Opinion My ‘Spring’ quilt is a patchwork of history, memory and hope

"Spring" by Avis Collins Robinson, 2023. (Photographed by Steve Parke for The Washington Post)
3 min

Avis Collins Robinson is a visual artist best known for her paintings and abstract quilts that explore America’s deep-seated, often unacknowledged tensions over race, gender, oppression and history.

Abstraction in visual art is built from color, line, form and perspective. It also grows out of an artist’s lived experience. My experience as a Black woman in America is precious to me, because it is the sum of the lives and struggles of my ancestors — men and women who refused to be defeated, no matter how hard America tried. Sometimes this history is clearly legible, in jagged lines, sharp angles or dissonant colors. Sometimes it is subtle, like a whisper.

When I visualize springtime, I see reawakened lawns, tender new foliage and the sunlit sky. I grew up outside Washington, so my mind’s eye sees the white and pink explosion of cherry blossoms around the Tidal Basin and the Washington Monument. But I also see the stabs of pain and injustice that the hopeful season has brought to this city. In my quilt called “Spring,” good overcomes evil (and love defies death).

I think of the Black men of my grandparents’ generation, whom President Woodrow Wilson attempted to “put in their place” by bringing strict segregation to Washington for the first time in decades; the Ku Klux Klan, happy with the changes, held huge rallies here in the 1920s.

I think of my best friend’s mother, Mrs. Lucille Foster, who told me of the time in the 1940s when she saw a pretty Easter dress in the window of Garfinckel’s department store, which African Americans were not allowed to enter; she had to give the money to her White employer, who went in and made the purchase. I think of how Black neighborhoods were left off the bus routes when the schools were finally desegregated in the 1960s. I think of how generations of officials turned a blind eye when Black families were consigned to substandard housing and robbed of the opportunity to build equity and accumulate wealth.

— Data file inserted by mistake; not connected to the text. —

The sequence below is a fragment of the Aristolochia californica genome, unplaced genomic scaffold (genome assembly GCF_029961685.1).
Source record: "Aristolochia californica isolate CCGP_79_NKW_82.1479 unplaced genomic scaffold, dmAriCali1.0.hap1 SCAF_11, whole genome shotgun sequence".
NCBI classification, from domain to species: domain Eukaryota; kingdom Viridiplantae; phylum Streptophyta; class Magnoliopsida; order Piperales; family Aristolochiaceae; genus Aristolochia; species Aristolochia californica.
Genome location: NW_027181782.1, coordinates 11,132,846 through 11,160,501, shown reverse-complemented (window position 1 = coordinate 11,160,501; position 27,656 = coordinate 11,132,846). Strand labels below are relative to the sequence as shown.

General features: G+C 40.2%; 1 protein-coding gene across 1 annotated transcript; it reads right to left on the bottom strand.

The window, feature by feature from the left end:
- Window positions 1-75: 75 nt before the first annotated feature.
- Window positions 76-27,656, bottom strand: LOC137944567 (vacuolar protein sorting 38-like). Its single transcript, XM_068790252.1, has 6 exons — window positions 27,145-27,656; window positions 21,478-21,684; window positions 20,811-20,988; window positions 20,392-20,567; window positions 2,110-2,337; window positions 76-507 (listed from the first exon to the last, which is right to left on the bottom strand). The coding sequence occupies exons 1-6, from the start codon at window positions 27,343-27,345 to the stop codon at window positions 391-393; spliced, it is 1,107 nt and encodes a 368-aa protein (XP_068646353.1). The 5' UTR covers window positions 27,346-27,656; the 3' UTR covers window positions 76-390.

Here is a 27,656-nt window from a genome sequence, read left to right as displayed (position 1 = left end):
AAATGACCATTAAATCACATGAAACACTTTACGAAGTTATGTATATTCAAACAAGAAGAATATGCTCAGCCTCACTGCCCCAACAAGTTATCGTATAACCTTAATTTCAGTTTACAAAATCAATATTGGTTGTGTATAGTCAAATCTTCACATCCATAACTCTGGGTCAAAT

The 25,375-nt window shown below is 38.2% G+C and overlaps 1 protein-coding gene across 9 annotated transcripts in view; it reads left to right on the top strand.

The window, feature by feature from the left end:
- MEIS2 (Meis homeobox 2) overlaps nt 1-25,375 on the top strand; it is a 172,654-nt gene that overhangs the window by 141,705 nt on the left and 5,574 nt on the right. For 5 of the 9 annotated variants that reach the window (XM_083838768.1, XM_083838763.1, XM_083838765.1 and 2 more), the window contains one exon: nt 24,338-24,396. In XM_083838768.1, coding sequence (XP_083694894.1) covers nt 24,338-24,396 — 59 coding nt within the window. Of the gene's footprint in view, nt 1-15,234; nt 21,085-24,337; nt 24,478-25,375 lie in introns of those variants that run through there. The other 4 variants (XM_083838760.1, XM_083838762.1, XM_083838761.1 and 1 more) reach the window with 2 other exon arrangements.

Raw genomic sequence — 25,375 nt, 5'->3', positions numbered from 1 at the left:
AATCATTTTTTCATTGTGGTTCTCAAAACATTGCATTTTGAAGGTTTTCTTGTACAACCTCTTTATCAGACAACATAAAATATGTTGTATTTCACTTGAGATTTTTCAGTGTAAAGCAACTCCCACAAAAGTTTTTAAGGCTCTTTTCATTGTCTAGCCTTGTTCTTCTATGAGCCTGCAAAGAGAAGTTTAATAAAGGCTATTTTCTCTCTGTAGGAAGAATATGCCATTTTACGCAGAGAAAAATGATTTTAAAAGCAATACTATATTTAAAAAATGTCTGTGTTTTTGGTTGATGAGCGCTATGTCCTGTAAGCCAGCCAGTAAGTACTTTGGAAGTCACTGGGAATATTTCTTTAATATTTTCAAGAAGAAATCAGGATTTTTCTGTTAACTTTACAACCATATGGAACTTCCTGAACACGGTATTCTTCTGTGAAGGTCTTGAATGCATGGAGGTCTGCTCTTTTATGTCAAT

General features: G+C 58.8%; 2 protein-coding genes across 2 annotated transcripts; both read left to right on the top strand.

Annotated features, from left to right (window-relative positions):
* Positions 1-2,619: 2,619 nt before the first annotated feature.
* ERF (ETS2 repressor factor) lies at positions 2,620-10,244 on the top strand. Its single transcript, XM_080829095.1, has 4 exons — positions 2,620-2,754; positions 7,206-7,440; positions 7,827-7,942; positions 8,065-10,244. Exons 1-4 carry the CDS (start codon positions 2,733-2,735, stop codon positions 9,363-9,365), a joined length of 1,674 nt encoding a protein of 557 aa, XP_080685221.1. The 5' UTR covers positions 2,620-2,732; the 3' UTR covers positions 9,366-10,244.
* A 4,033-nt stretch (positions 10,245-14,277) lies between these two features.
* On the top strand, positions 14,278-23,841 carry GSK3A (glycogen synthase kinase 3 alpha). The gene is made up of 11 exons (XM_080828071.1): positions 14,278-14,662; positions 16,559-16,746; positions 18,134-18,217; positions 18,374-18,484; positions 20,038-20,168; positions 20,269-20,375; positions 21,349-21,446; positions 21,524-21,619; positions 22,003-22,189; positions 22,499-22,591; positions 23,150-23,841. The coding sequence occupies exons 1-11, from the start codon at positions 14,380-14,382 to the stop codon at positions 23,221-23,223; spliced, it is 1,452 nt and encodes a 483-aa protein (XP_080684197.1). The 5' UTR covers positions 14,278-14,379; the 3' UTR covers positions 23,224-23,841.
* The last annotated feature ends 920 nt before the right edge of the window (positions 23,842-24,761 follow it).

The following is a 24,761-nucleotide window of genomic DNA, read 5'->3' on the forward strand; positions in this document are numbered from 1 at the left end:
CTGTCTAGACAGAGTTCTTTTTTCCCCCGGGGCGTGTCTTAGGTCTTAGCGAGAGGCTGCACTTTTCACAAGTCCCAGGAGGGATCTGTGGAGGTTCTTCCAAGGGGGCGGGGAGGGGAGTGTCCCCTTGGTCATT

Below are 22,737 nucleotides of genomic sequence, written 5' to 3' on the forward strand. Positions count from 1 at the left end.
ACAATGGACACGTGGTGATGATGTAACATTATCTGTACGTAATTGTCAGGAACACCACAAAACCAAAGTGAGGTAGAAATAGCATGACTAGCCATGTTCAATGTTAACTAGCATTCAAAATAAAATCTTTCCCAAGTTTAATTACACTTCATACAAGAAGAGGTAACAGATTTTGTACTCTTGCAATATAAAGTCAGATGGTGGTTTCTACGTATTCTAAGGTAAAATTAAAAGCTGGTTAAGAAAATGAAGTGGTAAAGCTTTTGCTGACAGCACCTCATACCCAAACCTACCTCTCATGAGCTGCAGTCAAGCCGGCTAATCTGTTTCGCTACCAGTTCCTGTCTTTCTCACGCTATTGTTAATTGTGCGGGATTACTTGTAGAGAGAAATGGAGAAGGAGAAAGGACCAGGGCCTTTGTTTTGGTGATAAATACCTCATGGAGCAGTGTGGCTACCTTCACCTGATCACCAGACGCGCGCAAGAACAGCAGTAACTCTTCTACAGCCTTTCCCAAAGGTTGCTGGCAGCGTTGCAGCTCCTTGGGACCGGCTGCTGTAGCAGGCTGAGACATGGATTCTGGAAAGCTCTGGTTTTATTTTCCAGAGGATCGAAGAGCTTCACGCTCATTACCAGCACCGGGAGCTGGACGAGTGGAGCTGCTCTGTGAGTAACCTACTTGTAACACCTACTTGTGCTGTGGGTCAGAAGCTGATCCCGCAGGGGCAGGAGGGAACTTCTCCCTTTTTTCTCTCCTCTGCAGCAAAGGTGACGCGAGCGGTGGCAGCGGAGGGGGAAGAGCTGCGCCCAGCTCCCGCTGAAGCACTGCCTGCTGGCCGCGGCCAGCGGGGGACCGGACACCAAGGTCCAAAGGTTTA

In creating this piece, I wanted to create an irregular, faceted, surprising space, made up of contrasting colors and textures — to lift it off a flat, two-dimensional plane.

This required changing the way I work. Usually, my technique is improvisational. I begin a quilt with an idea of what the final product will look like, but not with an inflexible plan. I let the fabric’s colors and textures tell me how they want to fit together. To produce the new effects I was after, I needed to find a way to plan the piece in detail without losing the feeling of spontaneity. First, I created a sketch of the design. The next step was to make a more fully realized painting, which I used to create a pattern. Then I chose fabrics for their color and texture. Some of my choices, such as silk velvet, are difficult to work with because they stretch and skew. I cut dozens of pieces, each uniquely sized and shaped, and stitched them together.

With this “Seasons” project for The Post, which will continue through the year with “Summer,” “Fall” and “Winter,” I hope to explore new directions while also honoring the centuries-old traditions of African American fabric art. Traditionally, Black quilters relied on found fabrics — used clothing and household linens; pieces of older, worn-out quilts — that held meaning for the artists that stretched beyond the utilitarian and the aesthetic. In “Spring,” I incorporate a piece of the nightgown that my mother, Annie Ruth Collins, wore when she stayed at our house in the months before her death.